12. It is obvious for this simple problem that u*(t)=x(t) should be the optimal control for all t[0,1]. We now show that this control satisfies all the conditions of the Lagrangian form of the maximum principle. • Since x(0)=1, the control u*= x gives x= etas the solution of (3.15). Because x=et>0, it follows that u*= x > 0; thus 1=0 from (3.20). • From (3.19) we then have 2=1+. Substituting this into (3.18) and solving gives Since the right-hand side of (3.22) is always positive, u*= x satisfies (3.17). Note that 2 = e1-t 0 and x-u* = 0, so (3.21) holds.

  13. 3.2 Sufficiency Conditions Let D  En be a convexset. A function :D E1is concave, if forall y,z D and for all p[0,1], The function  is quasiconcave if (3.23) is relaxed to  is strictlyconcave if y  z and p  (0,1), and (3.23) holds with a strict inequality.  is convex, quasiconvex, or strictly convex if -  is concave, quasiconcave, or strictly concave, respectively.

  14. Theorem 3.1 Let (x*,u*,,μ,,) satisfy the necessary conditions in (3.11). If H(x,u,(t),t) is concave in (x,u) at each t[0,T], S in (3.2) is concave in x, g in (3.3) is quasiconcave in (x,u), a in (3.4) is quasiconcave in x, and b in (3.5) is linear in x, then (x*,u*) is optimal. The concavity of the Hamiltonian with respect to (x,u) is a crucial condition in Theorem 3.1. So we replace the concavity requirement on the Hamiltonian in Theorem 3.1 by a concavity requirement on H0, where

  15. Theorem 3.2 Theorem 3.1 remains valid if and, if in addition, we drop the quasiconcavity requirement on g and replace the concavity requirement on H in Theorem 3.1 by the following assumption:For each t[0,T], if we define A1(t)= {x|u, g(x,u,t)  0 for some u}, then H0(x,(t),t) is concave on A1(t), if A1(t) is convex.If A1(t) is not convex,we assume that H0 has a concave extension to co(A1(t)), the convex hull of A1(t).

  16. 3.3 Current-Value Formulation Assume a constant continuous discount rate   0. The time dependence in (3.2) comes only through the discount factor. The objective is to subject to (3.1) and (3.3)-(3.5).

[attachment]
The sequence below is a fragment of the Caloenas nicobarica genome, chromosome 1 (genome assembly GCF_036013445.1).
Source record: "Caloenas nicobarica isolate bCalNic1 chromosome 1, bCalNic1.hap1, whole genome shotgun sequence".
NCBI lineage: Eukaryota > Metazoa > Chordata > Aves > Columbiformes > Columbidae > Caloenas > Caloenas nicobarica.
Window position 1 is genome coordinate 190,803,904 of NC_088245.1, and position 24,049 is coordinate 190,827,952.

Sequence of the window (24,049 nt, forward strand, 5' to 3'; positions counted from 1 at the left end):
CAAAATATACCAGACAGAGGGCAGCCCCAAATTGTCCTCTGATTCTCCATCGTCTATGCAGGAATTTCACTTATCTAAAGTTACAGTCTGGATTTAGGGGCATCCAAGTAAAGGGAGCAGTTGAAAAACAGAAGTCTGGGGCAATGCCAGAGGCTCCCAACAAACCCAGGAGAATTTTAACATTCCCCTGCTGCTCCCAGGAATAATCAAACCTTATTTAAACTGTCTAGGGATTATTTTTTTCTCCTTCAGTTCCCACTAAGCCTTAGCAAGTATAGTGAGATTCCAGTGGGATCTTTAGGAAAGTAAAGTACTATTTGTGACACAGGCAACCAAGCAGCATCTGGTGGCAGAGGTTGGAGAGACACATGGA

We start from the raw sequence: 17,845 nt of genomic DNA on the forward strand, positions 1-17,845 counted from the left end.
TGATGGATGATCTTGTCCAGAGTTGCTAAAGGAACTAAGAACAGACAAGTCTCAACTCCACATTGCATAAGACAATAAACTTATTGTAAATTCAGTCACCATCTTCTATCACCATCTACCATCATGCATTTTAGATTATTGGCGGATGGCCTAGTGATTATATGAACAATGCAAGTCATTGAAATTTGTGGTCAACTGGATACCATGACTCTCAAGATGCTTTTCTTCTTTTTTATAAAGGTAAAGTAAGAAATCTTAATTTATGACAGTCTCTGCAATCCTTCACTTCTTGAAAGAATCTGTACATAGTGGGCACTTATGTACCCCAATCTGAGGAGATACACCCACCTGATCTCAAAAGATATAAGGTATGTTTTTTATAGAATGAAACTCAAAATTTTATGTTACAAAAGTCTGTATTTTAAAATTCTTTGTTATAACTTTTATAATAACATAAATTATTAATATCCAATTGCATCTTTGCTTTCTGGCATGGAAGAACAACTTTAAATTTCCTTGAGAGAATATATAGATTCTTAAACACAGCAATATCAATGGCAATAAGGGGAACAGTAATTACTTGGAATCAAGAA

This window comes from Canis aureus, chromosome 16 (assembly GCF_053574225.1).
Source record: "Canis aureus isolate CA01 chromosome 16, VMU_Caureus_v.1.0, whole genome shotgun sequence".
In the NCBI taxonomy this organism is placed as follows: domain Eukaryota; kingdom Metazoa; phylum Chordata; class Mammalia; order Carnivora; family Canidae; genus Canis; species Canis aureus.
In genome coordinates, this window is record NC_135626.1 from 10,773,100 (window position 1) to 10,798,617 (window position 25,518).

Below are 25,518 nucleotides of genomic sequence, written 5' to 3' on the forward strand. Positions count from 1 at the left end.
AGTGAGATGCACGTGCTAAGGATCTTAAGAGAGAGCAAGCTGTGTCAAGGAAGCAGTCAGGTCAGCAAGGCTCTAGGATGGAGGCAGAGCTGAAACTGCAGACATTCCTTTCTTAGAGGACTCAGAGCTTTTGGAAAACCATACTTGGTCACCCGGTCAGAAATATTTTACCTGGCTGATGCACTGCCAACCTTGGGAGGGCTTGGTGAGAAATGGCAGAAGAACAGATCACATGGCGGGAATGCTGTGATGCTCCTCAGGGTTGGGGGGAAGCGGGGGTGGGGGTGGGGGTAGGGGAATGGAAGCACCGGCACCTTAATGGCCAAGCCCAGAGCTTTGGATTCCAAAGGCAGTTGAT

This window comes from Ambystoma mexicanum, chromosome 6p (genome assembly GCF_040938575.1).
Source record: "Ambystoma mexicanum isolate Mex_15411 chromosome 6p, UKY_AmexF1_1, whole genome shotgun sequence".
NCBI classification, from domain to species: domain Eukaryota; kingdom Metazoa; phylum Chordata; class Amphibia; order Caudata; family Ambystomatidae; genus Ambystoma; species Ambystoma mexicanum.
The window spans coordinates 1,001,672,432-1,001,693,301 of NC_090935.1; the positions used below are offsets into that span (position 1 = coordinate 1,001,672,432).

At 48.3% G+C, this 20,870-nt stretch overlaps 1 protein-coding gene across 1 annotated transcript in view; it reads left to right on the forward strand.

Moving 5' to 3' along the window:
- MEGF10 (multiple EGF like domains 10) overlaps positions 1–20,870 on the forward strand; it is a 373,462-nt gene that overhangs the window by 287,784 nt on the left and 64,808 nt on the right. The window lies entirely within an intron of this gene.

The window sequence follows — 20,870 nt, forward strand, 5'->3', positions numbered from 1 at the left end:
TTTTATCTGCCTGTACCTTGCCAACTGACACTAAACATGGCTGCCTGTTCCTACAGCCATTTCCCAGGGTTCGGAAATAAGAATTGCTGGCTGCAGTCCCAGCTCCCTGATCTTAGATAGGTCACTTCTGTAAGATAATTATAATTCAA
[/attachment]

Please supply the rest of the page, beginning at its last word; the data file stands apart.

17. The standard Hamiltonian is and the standard Lagrangian is with sand  s and  ssatisfying

  18. The current-value Hamiltonian is defined as and the current-value Lagrangian • We define we can rewrite (3.27) and (3.28) as From (3.35), we have and then from (3.29)

  19. where (T) follows immediately from terminal conditions for s(T) in (3.30) and (3.36) • The complementary slackness conditions satisfied by the current-value Lagrange multipliers  and  are on account of (3.31), (3.32), (3.35), and (3.39). • From (3.14), the necessary transversality condition for T* to be optimal is:

  20. The current-value maximum principle

  21. Special Case: When the terminal constraints is given by (3.6) instead of (3.4) and (3.5), we need to replace the terminal condition on the state and the adjoint variables, respectively, by (3.12) and Example 3.2:Use the current-value maximum principle to solve the following consumption problem for  = r: subject to the wealth dynamics where W0>0. Note that the condition W(T) = 0 is sufficient to make W(t)  0 for all t. We can interpret lnC(t) as the utility of consuming at the rate C(t) per unit time at time t.

  22. Solution: The current-value Hamiltonian formulation: where the adjoint equation is since we assume  = r, and where  is some constant to be determined. The solution of (3.44) is simply (t)= for 0t  T.